If all you are doing are drums, I would move those things out of the corner, not to the center of the room, but maybe 3 or 4 feet from a wall and offset there again as much.

    You might find something better just by the simple placement of the kit in respect to the room.
    DonnyThompson and audiokid like this.
  7. dvdhawk

    dvdhawk Well-Known Member

    You might be surprised, when you push record, how much more sensitive good mics are than your ears. High-end mics will 'hear' absolutely everything in the room, and as Sean has suggested, there are far worse things than using a garden-variety dynamic mic like an SM57 for overheads. If you are just trying to reduce some of those room reflections hitting the back side of a directional mic, these little foam baffles from Auralex help. I've used them in a number of situations where the room had much more volume (in terms of cubic feet) than I wanted to be apparent on the recording.

    But in your case, I'd be wondering if this room was the only / best option in the long run. If it's the only space available, all you can do is make the best of it.

    Your sloped ceiling is certainly helping you, I think applicable to Brien's #3. And to Brien's other point, I recorded drums a couple weeks ago at someone's hunting camp. It was a beautiful camp, but very ordinary in terms of floor plan, dimensions, ceiling height. Tile floors with several large area rugs, wood plank walls with a stone fireplace in the middle on one of the long walls, and a plaster ceiling. They started talking about setting up the drums in a corner, because that's how they set up at practice at the drummer's house. I was able to talk them out of that, and got him to set up much more in the middle of the room on one of the area rugs with his back to the fireplace. I'm 100% sure that the results were much more balanced than if I had let them place the drum kit in the corner.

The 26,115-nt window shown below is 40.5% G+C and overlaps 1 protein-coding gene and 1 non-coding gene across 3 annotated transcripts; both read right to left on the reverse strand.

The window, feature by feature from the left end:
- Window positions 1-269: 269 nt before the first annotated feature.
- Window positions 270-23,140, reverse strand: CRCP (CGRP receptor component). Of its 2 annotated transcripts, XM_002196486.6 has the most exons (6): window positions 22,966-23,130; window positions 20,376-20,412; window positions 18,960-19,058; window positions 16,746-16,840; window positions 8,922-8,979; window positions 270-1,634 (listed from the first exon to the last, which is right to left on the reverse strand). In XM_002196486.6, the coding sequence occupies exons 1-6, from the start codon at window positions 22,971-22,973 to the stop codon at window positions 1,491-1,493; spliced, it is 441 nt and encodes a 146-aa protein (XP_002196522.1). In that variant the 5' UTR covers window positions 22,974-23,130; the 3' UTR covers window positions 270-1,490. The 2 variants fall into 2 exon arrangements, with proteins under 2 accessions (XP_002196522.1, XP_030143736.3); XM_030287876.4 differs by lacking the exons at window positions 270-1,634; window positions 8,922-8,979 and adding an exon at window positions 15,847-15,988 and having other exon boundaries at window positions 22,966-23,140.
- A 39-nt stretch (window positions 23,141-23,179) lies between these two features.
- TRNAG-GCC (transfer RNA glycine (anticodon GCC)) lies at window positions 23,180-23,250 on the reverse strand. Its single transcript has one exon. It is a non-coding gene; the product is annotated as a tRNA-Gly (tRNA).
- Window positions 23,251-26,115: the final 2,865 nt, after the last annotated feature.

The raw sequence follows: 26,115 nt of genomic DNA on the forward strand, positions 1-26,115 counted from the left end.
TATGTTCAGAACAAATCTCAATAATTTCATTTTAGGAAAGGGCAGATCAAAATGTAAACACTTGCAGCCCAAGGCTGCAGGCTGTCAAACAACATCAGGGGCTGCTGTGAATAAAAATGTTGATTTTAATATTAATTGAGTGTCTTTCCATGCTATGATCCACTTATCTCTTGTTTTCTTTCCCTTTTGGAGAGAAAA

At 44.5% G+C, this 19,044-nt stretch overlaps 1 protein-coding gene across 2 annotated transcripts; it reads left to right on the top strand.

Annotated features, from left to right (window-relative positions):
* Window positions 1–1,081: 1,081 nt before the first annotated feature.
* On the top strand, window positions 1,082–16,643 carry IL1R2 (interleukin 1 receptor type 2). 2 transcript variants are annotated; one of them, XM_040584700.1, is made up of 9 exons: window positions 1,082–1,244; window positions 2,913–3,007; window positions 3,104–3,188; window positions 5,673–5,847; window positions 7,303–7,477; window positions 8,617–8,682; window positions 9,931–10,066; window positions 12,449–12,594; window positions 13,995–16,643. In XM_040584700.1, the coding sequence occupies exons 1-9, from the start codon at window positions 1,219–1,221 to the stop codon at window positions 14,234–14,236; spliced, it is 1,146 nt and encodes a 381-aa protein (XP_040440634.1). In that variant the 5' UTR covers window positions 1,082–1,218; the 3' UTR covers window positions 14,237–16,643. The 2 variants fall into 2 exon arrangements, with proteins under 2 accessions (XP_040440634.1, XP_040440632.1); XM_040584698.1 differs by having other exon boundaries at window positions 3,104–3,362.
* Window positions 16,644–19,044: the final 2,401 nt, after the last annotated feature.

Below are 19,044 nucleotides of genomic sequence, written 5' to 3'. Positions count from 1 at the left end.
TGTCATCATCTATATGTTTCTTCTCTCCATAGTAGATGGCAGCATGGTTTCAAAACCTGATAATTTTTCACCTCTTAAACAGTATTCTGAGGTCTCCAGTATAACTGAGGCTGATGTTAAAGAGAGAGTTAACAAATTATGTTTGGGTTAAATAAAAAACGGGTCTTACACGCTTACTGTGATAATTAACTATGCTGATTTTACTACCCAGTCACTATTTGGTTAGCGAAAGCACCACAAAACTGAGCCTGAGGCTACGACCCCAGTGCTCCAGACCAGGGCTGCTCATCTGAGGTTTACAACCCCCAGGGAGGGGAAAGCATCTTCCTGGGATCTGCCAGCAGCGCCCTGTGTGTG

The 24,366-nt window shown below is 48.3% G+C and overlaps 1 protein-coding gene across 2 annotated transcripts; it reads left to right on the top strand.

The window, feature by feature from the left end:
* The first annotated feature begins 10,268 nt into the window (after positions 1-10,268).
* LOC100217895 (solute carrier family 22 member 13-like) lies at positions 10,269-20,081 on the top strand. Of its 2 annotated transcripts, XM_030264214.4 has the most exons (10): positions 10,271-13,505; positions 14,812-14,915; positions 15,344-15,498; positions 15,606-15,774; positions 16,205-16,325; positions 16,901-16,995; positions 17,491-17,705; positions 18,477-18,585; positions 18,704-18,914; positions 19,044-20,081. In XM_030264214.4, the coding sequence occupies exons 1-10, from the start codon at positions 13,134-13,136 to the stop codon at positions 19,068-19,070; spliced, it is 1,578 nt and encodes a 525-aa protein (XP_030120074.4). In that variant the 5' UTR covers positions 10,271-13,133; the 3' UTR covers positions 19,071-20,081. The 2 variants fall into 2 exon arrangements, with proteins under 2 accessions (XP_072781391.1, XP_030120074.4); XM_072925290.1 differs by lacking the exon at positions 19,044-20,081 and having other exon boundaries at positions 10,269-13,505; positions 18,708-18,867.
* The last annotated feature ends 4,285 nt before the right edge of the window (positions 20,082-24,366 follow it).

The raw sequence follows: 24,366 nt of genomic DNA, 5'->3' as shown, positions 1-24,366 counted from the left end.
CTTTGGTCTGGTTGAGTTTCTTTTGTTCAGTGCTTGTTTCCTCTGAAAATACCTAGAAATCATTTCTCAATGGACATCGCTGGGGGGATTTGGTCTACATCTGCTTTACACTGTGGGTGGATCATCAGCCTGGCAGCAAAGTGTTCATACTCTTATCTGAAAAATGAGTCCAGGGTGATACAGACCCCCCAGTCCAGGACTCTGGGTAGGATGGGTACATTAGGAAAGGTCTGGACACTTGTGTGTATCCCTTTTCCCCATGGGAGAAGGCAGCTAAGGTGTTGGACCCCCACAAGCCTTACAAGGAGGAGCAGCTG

8. Jooonna

    Jooonna Active Member

    Thank you all so much for your input. Our plan so far is to use some bass traps in the corner. Put the kit not in the middle but to the side of the of the room. And use some gobos we are going to grab from a friends legit studio (we'll probably record the actual ep there as I said this is a demo) I'm leaning towards small diaphragm. Km 84s perhaps. Again. Thank you all so much. You've been so much help. I'd love for you to critique it when I'm done
  9. pcrecord

    pcrecord Don't you want the best recording like I do ? Well-Known Member

    Another aspect to the sound is; it will also depend where the instrument is in the room..
    Sitting in a corner like on the picture, you'll add a lot of reflection to the drum sound (possibly phase problems too)
    Placing it more in the center would be beneficial.
  10. DonnyThompson

    DonnyThompson Distinguished Member

    Well, to me, there's no such thing as 'demo" quality or "press" quality. Every time I start a new project, I approach it with the same intent - to make a record. If I were you, I'd make the session as efficient as possible, but strive for the best sonic quality you can. You never know when things will click, and you get stellar performances. If you haven't taken the time to set things up in the same manner you would to make a pro recording, and haven't captured it with attention paid to the details, then you'll be plagued by things that will turn out to be a pain in the ass to fix later during the mix process.

    Get things right, the best that you can, from the get-go ... regardless of whether your clients are approaching the project in the same way or not.
    While you can't really control their talent or performance caliber, you can control the quality of the recordings.
    In fact, that's your job. ;)

    In my humble opinion of course.
  11. Sean G

    Sean G Well-Known Member